'Walking Dead' Star Melissa McBride: The Apocalypse Nurtured Lizzie in the Worst Way
SPOILER ALERT: This interview contains storyline and character spoilers for "The Grove" episode of "The Walking Dead."
Still trying to digest "The Grove," Sunday's episode of "The Walking Dead"? It was a shocker, with what viewers had seen as troubling behavior by tween Lizzie turn into full-blown tragedy, as Lizzie killed her sister (and was about to kill baby Judith), leaving Carol and Tyreese to decide the only way to deal with Lizzie's sympathetic attitude about walkers was to kill her.
And then, Carol decided to 'fess up to Tyreese that she was the one who killed his girlfriend, Karen, back at the prison. All this in one episode, and not even the Season 4 finale — one more episode remains before the March 30 season ender.
[Related: Take a Bite Out of Our 'Walking Dead' Recaps]
To delve further into one of the series' most devastating, but powerful episodes, Yahoo TV talked to star Melissa McBride about the latest crushing choice her character felt she had to make, how deep Lizzie's mental problems ran, how Carol will move on from this latest heartbreak, and how she thinks Carol would interact when, or if, she's reunited with her prison pals.
Carol (Melissa McBride) and Lizzie (Brighton Sharbino) in 'The Walking Dead'
Overwhelmingly, the fan reaction to what happened in "The Grove," specifically Carol's decision to kill Lizzie, has been positive. The majority of viewers feel it was the right choice, the only choice, Carol could have made.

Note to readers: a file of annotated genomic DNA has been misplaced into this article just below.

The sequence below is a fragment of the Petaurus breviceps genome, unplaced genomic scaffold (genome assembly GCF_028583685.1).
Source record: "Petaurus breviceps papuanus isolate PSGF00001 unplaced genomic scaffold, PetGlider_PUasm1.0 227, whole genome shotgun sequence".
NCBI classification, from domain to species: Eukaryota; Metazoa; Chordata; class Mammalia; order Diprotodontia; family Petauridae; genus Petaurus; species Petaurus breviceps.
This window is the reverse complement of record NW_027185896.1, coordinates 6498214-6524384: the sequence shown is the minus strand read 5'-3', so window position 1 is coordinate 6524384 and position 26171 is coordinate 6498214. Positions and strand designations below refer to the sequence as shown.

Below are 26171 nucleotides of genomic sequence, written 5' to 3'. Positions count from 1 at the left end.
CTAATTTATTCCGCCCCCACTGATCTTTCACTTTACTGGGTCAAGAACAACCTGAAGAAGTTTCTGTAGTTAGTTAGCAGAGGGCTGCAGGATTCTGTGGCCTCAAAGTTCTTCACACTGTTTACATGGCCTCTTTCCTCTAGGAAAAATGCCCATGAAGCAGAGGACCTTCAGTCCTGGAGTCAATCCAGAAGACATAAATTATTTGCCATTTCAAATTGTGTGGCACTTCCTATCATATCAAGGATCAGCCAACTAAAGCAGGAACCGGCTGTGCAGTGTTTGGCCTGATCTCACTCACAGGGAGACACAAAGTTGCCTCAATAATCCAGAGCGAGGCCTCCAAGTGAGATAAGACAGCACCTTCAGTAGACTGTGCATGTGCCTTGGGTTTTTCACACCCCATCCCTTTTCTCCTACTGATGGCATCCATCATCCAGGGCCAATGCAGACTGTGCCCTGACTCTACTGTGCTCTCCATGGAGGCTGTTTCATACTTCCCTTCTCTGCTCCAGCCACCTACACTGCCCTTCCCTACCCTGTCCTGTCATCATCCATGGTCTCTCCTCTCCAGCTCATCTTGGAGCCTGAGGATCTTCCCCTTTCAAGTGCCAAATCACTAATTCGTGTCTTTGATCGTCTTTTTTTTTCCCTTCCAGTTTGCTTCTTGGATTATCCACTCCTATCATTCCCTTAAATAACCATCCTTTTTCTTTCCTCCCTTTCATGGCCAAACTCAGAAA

I'm seeing some of that now, on Twitter. I can't think of what else Carol could have done, you know, putting myself where Carol was … I can't imagine trying to continue moving away from other people, trying to keep [them] safe. So that is kind of comforting to feel like people understand.
There also seems to be an appreciation that this wasn't a gratuitous death, that the story was meant to show that some people just can't survive this apocalyptic world.
Right, and it's sad, this apocalypse, that it would nurture a child like Lizzie in the worst way. It makes you wonder about her childhood pre-apocalypse, or earlier in the apocalypse … what happened, what are the traumas that she suffered early on? Maybe she missed her mother, and that led to this thing with wanting everyone to be a walker, to change, because she's lost people? Don't put them down, because that's, hypothetically, walkers, at least they were upright, and there was some interaction with them? And once you get them in the head, they're gone forever. What's so heartbreaking is that it was through no fault of her own that she was this way.